It is believed that GNU/Linux always lacks essential applications for daily use. However, as previously mentioned, most distributions have gone to great lengths to provide a GUI and essential applications for desktop lovers and newbies.
The open-source community has developed a myriad of applications that are a perfect alternative to those provided by Windows. For example, the LibreOffice suite is a perfect replacement for the Microsoft Office suite.
In addition, popular applications such as TeamViewer, Skype, Oracle VirtualBox, VLC media player, Google Chrome browser, and Telegram can now run on Linux. You can also run Windows applications on Linux using Wine compatibility layer.
8. GNU/Linux Can Not Handle Word Processing
Word processing is an essential feature in any OS since it allows you to create files. Word processing applications also allow you to copy, edit and save written information, with the most popular application version being Microsoft’s Word Processor.
There are quite a number of Word processing applications for Linux including LibreOffice suite, an equivalent of Microsoft Office Suite. Other worthwhile applications include Apache OpenOffice Writer, WPS Writer, and AbiWord.
9. GNU/Linux Does Not Support Gaming
Windows ranks best for its excellent support for games with compatibility and updates. And while Linux does not match up to Windows in terms of gaming support.
It offers a decent number of games thanks to Steam, a gaming platform that offers more than 2500 Linux games revolving around adventure, racing, and sports. Developers have also developed dedicated gaming distros to enhance the Linux gaming experience in an effective way.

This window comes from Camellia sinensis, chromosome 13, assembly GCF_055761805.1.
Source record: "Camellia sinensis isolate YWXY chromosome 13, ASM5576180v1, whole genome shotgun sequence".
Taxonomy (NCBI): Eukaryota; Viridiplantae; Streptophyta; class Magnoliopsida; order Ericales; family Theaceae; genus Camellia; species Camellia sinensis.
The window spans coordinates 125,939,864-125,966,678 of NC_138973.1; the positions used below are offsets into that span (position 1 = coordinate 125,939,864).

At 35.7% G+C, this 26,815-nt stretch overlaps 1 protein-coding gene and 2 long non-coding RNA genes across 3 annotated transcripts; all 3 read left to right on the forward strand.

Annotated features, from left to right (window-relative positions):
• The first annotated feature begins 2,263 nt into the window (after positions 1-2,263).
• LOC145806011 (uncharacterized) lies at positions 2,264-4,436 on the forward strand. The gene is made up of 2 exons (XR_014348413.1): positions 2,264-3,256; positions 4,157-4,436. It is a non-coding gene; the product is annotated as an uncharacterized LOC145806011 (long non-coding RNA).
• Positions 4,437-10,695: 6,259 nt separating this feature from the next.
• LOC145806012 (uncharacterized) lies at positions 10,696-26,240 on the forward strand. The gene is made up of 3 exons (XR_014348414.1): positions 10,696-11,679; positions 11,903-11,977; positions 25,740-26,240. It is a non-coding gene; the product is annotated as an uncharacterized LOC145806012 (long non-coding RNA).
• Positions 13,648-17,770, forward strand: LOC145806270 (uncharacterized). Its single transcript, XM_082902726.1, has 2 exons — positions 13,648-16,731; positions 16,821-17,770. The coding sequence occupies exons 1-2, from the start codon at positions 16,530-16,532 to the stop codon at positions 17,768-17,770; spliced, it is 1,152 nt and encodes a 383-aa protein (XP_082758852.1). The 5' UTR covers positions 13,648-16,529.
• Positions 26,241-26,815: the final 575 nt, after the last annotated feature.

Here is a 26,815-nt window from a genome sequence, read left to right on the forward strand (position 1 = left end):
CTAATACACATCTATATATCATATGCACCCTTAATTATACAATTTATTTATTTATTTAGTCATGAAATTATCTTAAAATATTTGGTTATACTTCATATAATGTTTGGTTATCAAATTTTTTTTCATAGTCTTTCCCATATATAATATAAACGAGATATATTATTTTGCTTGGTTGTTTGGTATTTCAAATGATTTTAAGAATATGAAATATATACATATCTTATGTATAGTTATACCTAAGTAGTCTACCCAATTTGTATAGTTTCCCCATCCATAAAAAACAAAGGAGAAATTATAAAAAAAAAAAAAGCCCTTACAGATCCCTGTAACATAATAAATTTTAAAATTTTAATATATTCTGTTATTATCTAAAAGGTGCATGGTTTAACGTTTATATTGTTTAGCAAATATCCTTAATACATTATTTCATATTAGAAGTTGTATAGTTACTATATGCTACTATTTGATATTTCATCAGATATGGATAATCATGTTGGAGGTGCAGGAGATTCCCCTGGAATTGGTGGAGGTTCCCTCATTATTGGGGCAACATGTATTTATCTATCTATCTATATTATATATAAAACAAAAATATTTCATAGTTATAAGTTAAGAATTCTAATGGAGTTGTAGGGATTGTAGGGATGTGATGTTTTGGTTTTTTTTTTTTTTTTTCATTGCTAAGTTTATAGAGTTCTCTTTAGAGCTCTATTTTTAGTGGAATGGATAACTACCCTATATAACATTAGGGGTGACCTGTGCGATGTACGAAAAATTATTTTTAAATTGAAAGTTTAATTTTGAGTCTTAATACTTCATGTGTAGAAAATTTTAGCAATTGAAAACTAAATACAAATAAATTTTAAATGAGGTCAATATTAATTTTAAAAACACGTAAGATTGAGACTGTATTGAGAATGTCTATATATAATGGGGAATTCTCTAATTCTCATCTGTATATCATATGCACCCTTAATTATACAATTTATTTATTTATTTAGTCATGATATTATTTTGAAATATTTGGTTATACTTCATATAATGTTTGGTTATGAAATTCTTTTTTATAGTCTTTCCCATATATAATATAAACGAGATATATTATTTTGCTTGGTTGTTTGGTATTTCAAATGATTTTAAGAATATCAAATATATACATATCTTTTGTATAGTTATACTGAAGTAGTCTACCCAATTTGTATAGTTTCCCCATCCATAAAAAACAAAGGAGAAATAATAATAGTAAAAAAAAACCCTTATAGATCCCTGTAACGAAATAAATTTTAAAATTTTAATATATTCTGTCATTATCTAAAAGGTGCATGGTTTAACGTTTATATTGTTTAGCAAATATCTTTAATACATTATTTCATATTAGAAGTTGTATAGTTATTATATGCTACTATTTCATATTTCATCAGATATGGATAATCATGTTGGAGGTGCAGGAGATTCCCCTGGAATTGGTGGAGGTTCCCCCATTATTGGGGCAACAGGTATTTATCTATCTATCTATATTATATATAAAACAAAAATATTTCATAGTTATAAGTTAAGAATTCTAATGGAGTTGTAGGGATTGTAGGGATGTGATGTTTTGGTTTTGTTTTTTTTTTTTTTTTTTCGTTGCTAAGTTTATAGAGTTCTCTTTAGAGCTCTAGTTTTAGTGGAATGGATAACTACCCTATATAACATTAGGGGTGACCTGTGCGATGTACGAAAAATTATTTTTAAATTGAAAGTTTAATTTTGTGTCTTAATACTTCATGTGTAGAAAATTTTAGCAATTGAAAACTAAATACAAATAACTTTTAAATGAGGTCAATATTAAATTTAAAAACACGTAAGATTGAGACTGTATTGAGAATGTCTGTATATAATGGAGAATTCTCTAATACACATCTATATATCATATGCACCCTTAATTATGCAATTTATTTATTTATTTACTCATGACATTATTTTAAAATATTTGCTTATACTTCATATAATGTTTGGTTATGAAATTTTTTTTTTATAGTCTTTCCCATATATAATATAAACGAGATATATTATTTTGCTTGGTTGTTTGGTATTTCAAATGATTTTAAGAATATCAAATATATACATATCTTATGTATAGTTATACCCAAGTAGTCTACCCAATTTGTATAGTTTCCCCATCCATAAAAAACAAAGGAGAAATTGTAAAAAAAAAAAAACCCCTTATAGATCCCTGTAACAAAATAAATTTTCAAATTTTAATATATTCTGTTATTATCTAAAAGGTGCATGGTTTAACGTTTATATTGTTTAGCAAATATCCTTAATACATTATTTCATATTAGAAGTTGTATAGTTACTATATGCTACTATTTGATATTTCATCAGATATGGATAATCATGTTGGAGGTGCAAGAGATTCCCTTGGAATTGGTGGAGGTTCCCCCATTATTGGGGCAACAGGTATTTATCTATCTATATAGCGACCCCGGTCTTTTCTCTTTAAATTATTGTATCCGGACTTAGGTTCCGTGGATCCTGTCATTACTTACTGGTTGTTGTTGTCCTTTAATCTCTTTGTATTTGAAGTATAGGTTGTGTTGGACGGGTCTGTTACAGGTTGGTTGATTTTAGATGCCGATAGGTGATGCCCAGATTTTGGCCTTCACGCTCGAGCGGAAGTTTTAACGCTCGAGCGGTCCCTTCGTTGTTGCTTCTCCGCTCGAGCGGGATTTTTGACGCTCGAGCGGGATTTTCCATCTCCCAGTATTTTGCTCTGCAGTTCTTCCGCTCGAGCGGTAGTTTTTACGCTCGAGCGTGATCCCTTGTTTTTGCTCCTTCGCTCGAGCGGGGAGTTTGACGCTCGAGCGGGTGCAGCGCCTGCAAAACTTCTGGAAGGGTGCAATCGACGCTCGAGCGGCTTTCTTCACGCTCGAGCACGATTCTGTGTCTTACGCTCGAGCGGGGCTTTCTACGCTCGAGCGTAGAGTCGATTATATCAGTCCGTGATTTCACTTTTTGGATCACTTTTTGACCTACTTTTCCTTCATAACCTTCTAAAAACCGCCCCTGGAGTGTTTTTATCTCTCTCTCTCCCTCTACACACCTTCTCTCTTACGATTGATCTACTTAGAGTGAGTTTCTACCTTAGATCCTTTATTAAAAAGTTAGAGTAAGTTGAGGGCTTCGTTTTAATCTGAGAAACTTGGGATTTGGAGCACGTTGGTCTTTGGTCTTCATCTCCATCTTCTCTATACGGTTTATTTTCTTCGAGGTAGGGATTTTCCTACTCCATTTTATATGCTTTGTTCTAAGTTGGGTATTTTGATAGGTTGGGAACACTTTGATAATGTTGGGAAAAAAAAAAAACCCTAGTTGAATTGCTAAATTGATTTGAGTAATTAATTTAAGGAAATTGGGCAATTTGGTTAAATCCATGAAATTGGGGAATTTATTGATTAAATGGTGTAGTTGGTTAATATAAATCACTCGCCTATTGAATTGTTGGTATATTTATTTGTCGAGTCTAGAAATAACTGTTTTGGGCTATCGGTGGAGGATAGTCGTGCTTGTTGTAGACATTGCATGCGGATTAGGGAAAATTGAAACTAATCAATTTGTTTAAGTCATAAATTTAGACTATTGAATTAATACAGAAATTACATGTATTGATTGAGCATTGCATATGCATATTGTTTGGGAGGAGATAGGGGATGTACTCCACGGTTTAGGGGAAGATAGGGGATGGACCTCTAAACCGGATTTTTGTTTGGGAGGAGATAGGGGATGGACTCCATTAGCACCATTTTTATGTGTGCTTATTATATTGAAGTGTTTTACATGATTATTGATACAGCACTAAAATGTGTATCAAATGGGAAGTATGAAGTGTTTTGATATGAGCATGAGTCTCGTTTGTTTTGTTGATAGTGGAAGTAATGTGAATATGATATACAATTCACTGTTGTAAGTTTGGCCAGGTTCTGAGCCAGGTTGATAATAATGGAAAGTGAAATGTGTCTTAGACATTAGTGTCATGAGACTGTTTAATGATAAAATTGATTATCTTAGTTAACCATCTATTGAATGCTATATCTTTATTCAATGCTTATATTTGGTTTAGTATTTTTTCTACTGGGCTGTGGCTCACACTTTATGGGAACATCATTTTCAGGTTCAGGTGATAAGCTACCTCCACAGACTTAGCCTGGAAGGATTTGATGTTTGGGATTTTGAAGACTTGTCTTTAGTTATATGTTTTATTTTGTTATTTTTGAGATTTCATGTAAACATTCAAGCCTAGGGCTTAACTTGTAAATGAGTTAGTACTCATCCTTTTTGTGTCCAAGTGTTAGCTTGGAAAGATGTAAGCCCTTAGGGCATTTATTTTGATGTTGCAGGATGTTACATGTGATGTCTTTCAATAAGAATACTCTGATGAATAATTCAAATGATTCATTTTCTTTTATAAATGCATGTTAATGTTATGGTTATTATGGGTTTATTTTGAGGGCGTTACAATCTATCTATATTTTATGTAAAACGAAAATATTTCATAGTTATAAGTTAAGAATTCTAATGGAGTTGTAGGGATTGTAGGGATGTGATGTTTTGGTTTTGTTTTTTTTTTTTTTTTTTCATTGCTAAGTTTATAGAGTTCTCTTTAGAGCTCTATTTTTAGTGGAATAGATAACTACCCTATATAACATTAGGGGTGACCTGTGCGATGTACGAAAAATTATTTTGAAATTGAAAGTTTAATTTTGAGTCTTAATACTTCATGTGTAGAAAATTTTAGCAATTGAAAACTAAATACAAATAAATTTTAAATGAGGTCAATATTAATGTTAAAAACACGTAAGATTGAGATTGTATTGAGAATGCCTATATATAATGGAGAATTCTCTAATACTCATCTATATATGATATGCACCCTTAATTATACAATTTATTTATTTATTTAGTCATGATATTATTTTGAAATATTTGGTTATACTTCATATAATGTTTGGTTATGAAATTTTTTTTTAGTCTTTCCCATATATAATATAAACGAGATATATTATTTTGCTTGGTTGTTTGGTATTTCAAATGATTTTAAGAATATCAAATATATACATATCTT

These gaming Linux distros include Drauger OS, Sparky Linux, Garuda Linux, Game Drift Linux, and ChimeraOS.
10. The Linux Ecosystem is Highly Fragmented
Once you start exploring GNU/Linux, you realize how diverse the operating system is compared to others. Such diversity has seen the operating system create a new world of different kernel versions, distributions, and configurations. With such diversity, most users would agree that the ecosystem has become highly fragmented, which leads to indifference to the resulting distributions and configurations.
However, the differences between various distributions should matter much since that all share a common underlying kernel. Additionally, the past few years have seen a rise in application deployment via containers that run in isolation from the underlying host. As such, regardless of the distribution you are using, the application will run just fine.